Monday, March 16, 2009

My Antonia


When I was 9, 10, or 11 years old, or maybe older than that, my father actually bought me a birthday present. Not that he never bought me presents before. He always paid for them, but very few times selected them.

For this particular birthday he had wrapped up the presents in brown paper from a grocery sack. No ribbons. Just scotch tape. He wrote something like "To Christine, From Dad" with a permanent sharpie in his usual slanted, angular printing.

I opened them up and found two dark green books from Barnes and Noble. (That was the coolest book store back then!) One was a thick collection of American short stories. The other was a book by Willa Cather. I never read them all the way through. In fact I think I tried to read Cather's novel but gave up. I don't remember if it was My Antonia or Oh, Pioneers!. I did read several of the short stories in the collection he gave me though.

As I grew up in that same bedroom in my home in Los Gatos, CA those books sat there, and sat, and sat, and sat. And they would still be sitting there if my brother Clayton hadn't moved back to our house and moved himself into my old bedroom. But he probably didn't trash the books. They are probably on the bookshelves in his old bedroom. The sort of storage room now where everything that you don't want in your room goes. Those books are probably there right now. Waiting still for me to read them. And if that Willa Cather book is Oh, Pioneers! I will read it, this summer.


I just finished My Antonia and all I can say is "I'm so glad I waited to read it now". It is a wonderful book. An excellent book. An uplifting book. A sad book. A happy book. A book of love. Not a romantic novel, but a book of how real people can love and appreciate others in so many different ways. It was a beautiful book. One of those books that just makes you yearn for those good old days. I'm sure you all who have read it are wondering about my sanity. Good old days? I'm just the kind of person who longs for wide open spaces, for real nature, for the opportunity to take something small and build something big and wonderful from it. I just loved it. Hmmmm. . . . . . sigh.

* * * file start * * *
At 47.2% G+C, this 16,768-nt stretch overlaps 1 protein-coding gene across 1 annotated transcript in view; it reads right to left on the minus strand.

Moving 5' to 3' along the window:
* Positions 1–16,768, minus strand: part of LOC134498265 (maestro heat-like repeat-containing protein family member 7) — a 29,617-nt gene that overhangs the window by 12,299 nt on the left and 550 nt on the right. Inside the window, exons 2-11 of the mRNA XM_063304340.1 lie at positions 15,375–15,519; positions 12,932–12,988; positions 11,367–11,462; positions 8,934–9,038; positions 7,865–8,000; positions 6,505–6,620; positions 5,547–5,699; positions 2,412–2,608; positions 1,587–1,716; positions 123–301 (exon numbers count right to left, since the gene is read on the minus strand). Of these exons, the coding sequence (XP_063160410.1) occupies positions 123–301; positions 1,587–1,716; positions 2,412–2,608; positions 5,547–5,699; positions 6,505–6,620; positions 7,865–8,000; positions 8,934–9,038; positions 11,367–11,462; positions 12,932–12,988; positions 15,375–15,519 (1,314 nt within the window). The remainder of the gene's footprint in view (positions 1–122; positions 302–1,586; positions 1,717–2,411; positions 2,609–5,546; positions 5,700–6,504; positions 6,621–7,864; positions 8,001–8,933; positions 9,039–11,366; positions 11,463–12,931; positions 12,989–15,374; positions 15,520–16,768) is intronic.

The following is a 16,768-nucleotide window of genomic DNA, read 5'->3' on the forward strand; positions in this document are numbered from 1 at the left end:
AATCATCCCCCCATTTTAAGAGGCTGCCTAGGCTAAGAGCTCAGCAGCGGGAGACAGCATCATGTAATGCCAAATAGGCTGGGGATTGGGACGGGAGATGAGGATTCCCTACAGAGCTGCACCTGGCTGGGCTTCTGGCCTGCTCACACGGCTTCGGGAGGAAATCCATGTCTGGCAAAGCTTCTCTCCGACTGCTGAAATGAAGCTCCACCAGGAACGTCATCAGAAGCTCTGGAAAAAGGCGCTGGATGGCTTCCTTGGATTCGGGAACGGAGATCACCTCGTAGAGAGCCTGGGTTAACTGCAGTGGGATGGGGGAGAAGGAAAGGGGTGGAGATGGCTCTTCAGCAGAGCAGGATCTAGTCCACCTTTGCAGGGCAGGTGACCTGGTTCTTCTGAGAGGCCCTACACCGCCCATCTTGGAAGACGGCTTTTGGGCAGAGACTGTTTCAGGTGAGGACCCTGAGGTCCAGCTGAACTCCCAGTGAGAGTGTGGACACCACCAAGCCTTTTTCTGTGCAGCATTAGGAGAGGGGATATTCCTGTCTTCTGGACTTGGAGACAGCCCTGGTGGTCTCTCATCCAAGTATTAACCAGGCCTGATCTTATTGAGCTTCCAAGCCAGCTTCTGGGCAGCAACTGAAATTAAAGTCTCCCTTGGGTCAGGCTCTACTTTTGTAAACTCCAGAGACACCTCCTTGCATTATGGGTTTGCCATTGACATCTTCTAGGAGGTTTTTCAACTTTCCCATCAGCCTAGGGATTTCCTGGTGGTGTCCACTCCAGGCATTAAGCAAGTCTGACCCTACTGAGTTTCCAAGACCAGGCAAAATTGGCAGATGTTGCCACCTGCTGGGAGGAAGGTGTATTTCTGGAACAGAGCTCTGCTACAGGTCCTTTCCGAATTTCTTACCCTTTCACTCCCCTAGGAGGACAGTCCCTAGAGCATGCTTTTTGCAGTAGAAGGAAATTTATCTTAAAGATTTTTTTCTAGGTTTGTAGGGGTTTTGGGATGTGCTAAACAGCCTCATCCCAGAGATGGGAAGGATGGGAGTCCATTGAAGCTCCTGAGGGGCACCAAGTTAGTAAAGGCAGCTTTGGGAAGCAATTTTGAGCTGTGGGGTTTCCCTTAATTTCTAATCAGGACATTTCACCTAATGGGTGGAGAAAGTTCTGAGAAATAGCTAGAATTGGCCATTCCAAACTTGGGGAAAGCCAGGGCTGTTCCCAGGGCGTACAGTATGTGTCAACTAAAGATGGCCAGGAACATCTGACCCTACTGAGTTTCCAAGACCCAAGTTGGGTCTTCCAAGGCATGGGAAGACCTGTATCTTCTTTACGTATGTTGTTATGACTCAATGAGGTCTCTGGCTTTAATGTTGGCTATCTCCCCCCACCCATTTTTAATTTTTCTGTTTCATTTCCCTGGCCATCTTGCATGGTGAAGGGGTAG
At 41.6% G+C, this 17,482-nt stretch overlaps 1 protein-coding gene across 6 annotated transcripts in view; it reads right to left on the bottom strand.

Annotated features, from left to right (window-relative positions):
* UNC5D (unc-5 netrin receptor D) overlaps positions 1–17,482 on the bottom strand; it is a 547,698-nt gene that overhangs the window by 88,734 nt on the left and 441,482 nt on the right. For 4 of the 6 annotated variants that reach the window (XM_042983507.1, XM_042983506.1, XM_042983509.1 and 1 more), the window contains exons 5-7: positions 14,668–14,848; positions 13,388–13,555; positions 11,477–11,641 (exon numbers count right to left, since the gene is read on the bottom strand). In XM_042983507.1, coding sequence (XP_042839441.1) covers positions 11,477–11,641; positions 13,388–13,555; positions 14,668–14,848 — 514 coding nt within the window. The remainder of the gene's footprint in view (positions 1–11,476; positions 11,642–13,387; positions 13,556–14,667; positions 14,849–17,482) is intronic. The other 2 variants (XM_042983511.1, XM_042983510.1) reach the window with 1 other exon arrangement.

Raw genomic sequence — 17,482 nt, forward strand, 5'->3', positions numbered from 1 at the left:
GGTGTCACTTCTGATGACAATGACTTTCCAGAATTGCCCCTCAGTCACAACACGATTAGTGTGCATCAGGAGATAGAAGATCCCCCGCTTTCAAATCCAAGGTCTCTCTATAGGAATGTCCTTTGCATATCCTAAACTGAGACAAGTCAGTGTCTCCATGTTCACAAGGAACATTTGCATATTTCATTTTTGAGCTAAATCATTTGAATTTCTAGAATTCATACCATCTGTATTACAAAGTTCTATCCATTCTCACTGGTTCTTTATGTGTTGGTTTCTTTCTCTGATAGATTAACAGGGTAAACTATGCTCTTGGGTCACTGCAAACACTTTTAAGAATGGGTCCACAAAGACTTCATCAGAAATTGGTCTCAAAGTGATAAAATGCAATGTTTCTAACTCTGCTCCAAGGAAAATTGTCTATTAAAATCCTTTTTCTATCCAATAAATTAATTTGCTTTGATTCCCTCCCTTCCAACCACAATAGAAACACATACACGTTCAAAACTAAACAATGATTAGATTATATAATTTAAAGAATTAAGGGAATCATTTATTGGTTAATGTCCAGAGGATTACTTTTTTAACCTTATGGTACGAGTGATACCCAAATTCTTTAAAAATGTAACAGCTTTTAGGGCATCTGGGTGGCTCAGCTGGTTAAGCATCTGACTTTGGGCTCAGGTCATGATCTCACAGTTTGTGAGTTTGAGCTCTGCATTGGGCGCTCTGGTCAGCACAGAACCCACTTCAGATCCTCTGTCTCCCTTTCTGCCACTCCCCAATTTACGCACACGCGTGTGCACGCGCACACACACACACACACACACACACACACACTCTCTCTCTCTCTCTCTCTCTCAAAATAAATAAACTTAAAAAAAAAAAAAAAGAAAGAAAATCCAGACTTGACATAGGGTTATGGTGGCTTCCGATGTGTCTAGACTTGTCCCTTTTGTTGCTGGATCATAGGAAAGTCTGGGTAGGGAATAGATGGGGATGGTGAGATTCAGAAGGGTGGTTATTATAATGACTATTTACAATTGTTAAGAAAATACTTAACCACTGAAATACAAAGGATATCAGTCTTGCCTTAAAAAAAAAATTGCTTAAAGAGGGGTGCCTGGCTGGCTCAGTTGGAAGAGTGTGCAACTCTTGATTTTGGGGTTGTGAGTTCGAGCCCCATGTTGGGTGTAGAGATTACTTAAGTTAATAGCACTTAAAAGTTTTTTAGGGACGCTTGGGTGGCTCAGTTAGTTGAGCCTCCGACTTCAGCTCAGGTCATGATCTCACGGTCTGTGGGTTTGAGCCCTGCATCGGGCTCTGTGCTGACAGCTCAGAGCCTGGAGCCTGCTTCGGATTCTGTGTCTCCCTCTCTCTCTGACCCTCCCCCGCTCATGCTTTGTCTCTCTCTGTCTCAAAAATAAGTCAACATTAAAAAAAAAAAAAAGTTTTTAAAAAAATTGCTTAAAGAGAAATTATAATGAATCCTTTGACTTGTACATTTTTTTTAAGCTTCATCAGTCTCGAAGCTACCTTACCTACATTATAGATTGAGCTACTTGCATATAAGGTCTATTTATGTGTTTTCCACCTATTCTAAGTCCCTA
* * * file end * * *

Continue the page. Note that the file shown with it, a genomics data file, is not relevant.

6 comments:

Marcelo D2 said...

I just wanna tell you that I’ve read that book so many times. It is probably from a different author though, the one that I read till today is from Osmar and Maria, my grandparents. They are my my mom’s parents. Well let me explain better, it’s because my mom’s name is Antonia, and you know how moms are. We have to work hard to understand them. Sometimes I think that my mom’s user guide was written in Japanese. (:
You gave me an idea, I have some books that are sat there for a while now, and I’m going to start to read them. Thanks for posting Christine, I enjoy reading your articles so much.

Sunny said...

I read My Antonia last summer and loved it too. I had never heard of it before I picked it up, and after I finished it I wondered why I hadn't found it on many book list before. Glad you liked it too.

Sonja said...

Amen!

I don't think I would have appreciated that book before I got married and had kids. That's interesting I guess, since the author never married and had kids. Well, I guess you just appreciate those things more when you have life experiences that help you relate to the characters.

But oh, the land, the love, the forgiveness, the hard honest labor, the fresh air, the fact that Antonia didn't have most of her teeth at the end and she was still loved.

sigh

by the way, you're a pretty durn good writer yourself. (:

Code Yellow said...

I read My Antonia about once a year. And sometimes I pick it up and read just the chapter about her boys tumbling out from the cellar into the sunlight...it always makes me happy to be a mom of boys. I heart that book. (I think it's the Colorado girl in me.)

Strawberry Girl said...

This is also one of my most favorite books. I love the intimate portrait of life on a farm with cowboy's and foreign neighbors. I love how they describe Antonia's grandmother and her mushrooms (that the boy's grandmother didn't know what to do with). How they danced... I also liked the book Esmerelda Rising, it too is inspirational...

Strawberry Girl said...

~I meant Esperanza Rising... opps.